According to the Table 1, we can conclude that the core clinical symptoms of LTBP deficiency syndrome are cutis laxa, respiratory distress, emphysema and facial abnormalities, while the others belong to the heterogeneous manifestations. Some patients appear to have a few clinical characteristics which has never been reported in cutis laxa type IC, such as retinal hemorrhage, abnormality of coagulation and hyperbilirubinemia. We speculate that the hyperbilirubinemia may be related to premature delivery (36+2 weeks), acidosis (lactic acid: 4.8 mmol/L, pH: 7.31) and pulmonary infection, which can all affect bilirubin metabolism, and therefore, induce an increase in unconjugated bilirubin. The patients tend to have a poor prognosis, with a high mortality rate (60.00%, 12/20).
The majority of the current descriptions of the pathogenic variants (Fig. 4) is frame-shift (10/24), nonsense (8/24), missense (3/24) and splice variants (3/24). This study reports on a 28-day-old girl with compound heterozygous variants of LTBP4, c.605_606delGT (p.Ser204fs * 8) and c.1719 del C (p.Arg574fs * 199), both of which are frame-shift mutations. The first is the 8th amino acid after the mutation and it becomes a termination codon, while the second is the 199th amino acid. They can both cause protein translation to terminate prematurely. It is generally believed that in a frame-shift mutation, if the error code formed includes a stop codon, the peptide chain will be shortened, resulting in a premature termination codon and activation of the nonsense-mediated mRNA decay (NMD). After the frame-shift mutation occurs, the activity of the protein encoded by the gene changes greatly [16,17,18], so it is very likely to be a lethal mutation. In a subsequent follow-up, we found that the patient’s respiratory distress was getting worse. Unfortunately, due to the fact that the parents had a previous child with similar symptoms (II-2), they anticipated the worse for the disease and treatment process, which led to their decision of not pursuing treatment for their child.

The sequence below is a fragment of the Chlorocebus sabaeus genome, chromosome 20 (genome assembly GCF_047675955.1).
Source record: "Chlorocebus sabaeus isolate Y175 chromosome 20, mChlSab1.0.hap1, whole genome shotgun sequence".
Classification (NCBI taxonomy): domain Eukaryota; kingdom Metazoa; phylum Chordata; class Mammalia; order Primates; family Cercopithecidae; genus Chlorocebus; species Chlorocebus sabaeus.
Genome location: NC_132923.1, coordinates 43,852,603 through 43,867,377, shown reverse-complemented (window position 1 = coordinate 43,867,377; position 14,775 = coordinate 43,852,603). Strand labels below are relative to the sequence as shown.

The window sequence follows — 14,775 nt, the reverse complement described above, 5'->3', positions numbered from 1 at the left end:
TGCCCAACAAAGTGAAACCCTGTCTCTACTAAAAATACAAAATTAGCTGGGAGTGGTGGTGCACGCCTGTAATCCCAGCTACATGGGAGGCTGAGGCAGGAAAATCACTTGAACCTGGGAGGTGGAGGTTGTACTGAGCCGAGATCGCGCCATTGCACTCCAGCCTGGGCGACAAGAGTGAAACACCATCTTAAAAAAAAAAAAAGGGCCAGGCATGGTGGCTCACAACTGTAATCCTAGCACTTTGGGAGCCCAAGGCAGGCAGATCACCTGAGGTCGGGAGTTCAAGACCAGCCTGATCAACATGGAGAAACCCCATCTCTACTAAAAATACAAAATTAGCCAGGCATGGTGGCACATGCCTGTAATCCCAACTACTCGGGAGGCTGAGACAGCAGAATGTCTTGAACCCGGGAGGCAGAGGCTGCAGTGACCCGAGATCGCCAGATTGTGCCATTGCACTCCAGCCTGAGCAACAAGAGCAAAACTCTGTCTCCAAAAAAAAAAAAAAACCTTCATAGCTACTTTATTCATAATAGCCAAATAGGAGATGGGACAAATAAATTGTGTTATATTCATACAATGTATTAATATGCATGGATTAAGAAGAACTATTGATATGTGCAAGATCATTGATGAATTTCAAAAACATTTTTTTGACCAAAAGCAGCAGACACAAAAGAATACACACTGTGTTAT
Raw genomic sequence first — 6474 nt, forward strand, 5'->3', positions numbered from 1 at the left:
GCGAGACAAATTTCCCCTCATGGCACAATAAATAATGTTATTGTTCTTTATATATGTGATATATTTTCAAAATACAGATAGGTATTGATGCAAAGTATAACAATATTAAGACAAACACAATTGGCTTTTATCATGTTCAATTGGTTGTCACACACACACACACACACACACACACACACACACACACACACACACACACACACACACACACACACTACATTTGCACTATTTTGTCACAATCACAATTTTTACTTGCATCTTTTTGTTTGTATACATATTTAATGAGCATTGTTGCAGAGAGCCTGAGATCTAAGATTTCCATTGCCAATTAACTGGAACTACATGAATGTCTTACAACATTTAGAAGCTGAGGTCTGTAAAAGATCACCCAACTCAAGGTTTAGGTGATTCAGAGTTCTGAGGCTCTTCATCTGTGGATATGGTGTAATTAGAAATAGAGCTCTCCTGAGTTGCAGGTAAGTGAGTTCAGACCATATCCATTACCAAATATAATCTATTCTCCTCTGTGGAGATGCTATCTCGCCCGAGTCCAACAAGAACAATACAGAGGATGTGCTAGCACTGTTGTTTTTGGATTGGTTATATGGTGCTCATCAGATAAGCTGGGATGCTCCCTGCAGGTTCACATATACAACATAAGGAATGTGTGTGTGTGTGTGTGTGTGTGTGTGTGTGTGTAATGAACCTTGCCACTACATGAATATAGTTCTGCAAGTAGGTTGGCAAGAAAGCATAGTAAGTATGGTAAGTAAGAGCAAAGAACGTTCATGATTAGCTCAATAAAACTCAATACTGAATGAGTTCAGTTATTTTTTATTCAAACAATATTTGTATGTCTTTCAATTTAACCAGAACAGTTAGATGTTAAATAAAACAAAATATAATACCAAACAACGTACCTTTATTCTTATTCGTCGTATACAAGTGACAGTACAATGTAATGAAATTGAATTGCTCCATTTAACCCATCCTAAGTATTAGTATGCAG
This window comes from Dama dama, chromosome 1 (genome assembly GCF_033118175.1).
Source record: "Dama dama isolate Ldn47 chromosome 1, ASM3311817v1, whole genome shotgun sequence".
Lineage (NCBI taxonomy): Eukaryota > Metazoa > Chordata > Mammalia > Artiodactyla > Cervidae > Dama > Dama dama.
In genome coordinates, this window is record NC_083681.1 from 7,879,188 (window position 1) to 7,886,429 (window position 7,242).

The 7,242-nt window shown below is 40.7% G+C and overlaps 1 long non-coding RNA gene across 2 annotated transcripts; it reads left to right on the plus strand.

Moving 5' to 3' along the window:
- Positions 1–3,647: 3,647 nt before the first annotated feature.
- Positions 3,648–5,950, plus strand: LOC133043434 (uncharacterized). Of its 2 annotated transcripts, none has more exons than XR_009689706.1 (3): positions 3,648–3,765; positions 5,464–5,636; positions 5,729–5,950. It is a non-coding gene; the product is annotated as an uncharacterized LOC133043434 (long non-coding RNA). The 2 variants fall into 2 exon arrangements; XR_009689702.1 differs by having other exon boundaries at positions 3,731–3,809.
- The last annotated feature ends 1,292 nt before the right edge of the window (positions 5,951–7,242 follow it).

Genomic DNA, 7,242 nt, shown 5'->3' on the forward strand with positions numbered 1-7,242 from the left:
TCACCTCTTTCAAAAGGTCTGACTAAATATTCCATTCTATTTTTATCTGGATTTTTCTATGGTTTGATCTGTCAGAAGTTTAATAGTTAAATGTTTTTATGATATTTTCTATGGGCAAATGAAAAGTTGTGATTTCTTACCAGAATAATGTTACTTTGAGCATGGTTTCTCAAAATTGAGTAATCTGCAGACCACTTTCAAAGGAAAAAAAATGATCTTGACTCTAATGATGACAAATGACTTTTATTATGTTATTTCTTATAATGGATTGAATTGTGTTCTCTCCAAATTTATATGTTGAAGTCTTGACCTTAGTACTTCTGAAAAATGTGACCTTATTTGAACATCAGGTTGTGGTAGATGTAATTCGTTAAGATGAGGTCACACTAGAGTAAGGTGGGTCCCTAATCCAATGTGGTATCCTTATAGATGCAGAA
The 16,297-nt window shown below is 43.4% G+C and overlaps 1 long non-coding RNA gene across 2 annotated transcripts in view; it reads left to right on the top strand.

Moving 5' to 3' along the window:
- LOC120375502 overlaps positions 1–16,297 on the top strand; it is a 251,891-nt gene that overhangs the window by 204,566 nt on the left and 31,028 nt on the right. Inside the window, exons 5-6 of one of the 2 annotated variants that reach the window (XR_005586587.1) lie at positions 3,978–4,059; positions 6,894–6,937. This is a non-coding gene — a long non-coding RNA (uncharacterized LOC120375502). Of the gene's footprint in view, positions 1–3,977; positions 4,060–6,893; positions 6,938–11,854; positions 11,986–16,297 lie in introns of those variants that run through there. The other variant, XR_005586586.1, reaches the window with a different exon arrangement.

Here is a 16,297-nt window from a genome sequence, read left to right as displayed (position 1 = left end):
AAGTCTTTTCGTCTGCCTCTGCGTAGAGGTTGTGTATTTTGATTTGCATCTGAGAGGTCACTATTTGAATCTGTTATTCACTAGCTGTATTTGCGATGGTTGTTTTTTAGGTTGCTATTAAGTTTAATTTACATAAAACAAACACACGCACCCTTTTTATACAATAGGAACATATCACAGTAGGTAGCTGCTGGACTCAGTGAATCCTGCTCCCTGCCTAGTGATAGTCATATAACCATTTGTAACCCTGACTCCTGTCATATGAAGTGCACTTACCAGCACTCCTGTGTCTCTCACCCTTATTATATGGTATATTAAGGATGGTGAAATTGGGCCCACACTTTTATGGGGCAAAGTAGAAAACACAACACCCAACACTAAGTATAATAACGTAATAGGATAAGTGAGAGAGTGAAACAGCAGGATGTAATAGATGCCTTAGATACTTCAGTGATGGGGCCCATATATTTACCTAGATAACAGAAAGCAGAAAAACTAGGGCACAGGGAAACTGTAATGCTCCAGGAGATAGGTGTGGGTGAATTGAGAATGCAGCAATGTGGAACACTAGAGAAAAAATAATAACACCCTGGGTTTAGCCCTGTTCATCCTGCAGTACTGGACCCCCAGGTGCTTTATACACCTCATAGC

The identification of two novel mutations in the LTBP4 gene make this the first report of this disease in China. Both medical symptoms and the mutations reported in the study can extend mutation spectrum and enrich the phenotype spectrum of cutis laxa IC in different populations. In addition, the study proves the potential value of mutation-based genetic screening and diagnosis within the future.
Availability of data and materials
The data that support the findings of this study are available from the corresponding.
- ARCL IC:
Autosomal recessive cutis laxa type IC
Whole exome sequencing
Transforming growth factor-beta
Latent TGFβ binding proteins
Open reading frame
Standard base excess
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We thank the family for their support and all authors work in this study. The authors would like to thank Dr Xin Fan, The Second Affiliated Hospital of Guangxi Medical University, for designing and both Drs Fan and Dev Sooranna (Imperial College London) editing the manuscript.
During the whole process including the study design, clinical data collection and reagent purchase the main support was from the Guangxi Zhuang Region Health Department, China (Grant Nos. Z20190311 and Z20200623).
Ethics approval and consent to participate
This study was reviewed and approved by the ethics committee of Maternal and Child Health Hospital of Guangxi Zhuang Autonomous Region. Detailed written informed consent was obtained from all participants, and this study adhered to the tenets of the Declaration of Helsinki. Since the proband of this article is a minor with cognitive impairment and disability, written informed consent for participation in this study was obtained from the parents or guardians of patient.
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Written informed consent was obtained from the patient and his parents for the use of clinical-related materials for scientific research and publications. A copy is available to the journal if needed. These materials include characteristic phenotypic images, treatment and prognostic information, genetic testing results and other related data used in this report. Author upon reasonable request.
The authors declare that they have no competing interests.
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Zhang, Q., Qin, Z., Yi, S. et al. Two novel compound heterozygous variants of LTBP4 in a Chinese infant with cutis laxa type IC and a review of the related literature. BMC Med Genomics 13, 183 (2020). https://doi.org/10.1186/s12920-020-00842-6
- ARCL IC
- LTBP4 gene